New Budgeting

Member Group : From the Kitchen Table

In the 1960’s, the schools introduced "New Math". The students were no longer taught to use basic principles of mathematics to arrive a solution to the problem presented. They were instead told to guess at an answer and then check their guess to see if they were correct. In some cases, accuracy was not considered the goal of the process.

The federal government appears to have embraced this philosophy in their approach to dealing with their runaway spending. Accuracy does not seem to matter.

For example, the President told us in his State of the Union address that the government was going to put a freeze on some federal spending – but not yet. Then he told us that this approach was good budgeting.

So in this New Budgeting, the President’s plan to deal with a debt that comes to over $110,000 for every American household has two parts.

The first part consists of continuing to operate with large deficits, increasing the debt for at least one more year before even attempting to slow down its growth. To get ready for this additional debt, he asked Congress to raise the debt ceiling, again. The Senate has already complied, with a bill that will allow Washington to add an additional $1.9 trillion to America’s debt. Approval from the House is expected shortly. The approved increase amounts to an additional $18,000 per American household, bring the total obligation to $128,000.

The second part is defined in the words the President used. He did not say "reduce" spending. He said "freeze" spending. When something is frozen, it remains at its existing level. But Washington’s existing levels of spending are adding nearly $2 trillion to the debt each year.

So the plan is to add to the debt with another budget that includes a huge deficit, and then freeze spending at the deficit level. The result is a federal plan that continues to build debt, at a rate that adds about $18,000 per year to the bill that each American household will eventually have to pay.

In the process of increasing federal spending, the President announced that the number of people employed by the federal government will rise to over 2,000,000. This continues the trend of the past year, where the number of private sector employees FELL by 5,900,000, and the number of government employees ROSE by 300,000.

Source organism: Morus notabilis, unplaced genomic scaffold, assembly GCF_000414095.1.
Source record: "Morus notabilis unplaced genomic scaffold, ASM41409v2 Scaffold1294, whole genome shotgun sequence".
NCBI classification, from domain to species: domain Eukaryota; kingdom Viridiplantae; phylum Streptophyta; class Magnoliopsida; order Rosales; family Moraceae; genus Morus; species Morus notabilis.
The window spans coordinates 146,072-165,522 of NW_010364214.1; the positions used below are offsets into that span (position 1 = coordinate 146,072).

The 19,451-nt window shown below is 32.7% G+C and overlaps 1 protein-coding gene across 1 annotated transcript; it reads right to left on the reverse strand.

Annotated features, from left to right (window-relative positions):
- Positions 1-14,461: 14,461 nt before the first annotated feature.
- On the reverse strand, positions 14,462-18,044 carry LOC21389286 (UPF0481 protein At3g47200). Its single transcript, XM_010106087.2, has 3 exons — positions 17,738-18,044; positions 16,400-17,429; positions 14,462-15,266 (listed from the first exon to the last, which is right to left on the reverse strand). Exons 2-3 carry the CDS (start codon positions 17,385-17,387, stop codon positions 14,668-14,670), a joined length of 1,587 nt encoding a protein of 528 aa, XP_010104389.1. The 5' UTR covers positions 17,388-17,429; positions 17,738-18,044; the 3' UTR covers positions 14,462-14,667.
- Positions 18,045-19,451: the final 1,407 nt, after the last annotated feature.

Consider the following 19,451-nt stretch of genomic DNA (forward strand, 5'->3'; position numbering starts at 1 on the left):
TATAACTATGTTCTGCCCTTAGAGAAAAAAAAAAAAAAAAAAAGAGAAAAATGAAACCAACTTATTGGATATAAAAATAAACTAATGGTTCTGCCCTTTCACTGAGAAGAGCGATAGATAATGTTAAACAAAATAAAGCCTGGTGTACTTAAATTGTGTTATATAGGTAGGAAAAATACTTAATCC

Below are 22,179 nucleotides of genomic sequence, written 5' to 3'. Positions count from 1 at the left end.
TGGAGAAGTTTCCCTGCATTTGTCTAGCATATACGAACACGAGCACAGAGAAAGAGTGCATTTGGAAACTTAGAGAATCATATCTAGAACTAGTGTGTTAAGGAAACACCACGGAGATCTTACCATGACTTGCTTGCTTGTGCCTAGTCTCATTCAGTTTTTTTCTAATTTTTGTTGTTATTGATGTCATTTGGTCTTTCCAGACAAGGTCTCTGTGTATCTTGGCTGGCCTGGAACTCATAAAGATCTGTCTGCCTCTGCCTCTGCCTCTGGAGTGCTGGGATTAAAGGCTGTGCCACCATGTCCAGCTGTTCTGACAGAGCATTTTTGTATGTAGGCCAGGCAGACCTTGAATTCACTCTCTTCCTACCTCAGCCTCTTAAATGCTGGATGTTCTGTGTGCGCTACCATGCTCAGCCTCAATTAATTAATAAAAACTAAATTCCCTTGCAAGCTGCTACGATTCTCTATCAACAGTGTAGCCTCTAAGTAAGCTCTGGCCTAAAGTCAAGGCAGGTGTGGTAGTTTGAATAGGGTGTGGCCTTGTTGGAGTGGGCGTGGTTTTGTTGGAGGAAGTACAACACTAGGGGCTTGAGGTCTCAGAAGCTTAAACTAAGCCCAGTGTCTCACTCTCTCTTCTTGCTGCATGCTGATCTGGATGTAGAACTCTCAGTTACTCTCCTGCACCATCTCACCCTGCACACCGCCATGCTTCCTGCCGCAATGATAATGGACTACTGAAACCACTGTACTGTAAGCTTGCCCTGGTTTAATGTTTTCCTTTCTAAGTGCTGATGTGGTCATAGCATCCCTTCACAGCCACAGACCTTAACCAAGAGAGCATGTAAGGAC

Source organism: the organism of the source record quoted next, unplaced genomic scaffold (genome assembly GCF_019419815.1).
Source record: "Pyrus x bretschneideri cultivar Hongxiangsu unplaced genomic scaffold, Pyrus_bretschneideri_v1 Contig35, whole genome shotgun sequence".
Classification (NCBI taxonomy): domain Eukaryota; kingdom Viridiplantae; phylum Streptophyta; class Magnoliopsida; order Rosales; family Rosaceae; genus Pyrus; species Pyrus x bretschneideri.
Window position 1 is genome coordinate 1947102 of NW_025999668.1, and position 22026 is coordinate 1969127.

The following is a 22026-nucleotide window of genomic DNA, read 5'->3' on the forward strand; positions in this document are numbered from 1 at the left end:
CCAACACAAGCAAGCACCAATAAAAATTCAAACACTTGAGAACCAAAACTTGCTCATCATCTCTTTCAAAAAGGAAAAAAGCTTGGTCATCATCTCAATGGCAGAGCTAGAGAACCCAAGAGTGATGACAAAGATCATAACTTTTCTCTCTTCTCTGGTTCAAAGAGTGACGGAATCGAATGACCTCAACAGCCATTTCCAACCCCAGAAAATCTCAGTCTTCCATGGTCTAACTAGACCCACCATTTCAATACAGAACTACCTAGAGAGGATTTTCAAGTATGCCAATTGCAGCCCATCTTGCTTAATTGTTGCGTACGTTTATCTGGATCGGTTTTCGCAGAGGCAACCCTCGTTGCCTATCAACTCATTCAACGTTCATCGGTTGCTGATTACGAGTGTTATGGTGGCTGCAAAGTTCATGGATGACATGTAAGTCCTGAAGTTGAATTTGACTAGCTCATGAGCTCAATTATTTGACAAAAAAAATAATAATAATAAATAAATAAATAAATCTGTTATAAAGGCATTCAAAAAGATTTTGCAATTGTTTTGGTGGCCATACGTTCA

The only place where the government gets the funds to pay its employees is from taxes collected from the private sector. Even though government employees pay taxes on their own income, the gross wages from with those taxes are withheld came from the private sector in the first place. And the employer-match for an employee working for the government comes entirely from the private sector because the government is the "employer" in this case and it doesn’t produce any goods or services that generate income other than private-sector taxes.

So in the President’s New Budget, every American household will be obligated by an additional $18,000 in government-created debt each year, and America’s private sector will be required to sustain an increasing number of government employees with a decreasing number of productive jobs.

The President told us in his State of the Union that this is good budgeting. And Congress is agreeing by passing the bill that is allowing the debt to rise.

When New Math taught our children that accuracy wasn’t always the goal of mathematical processes, the Washington establishment must have been in the room.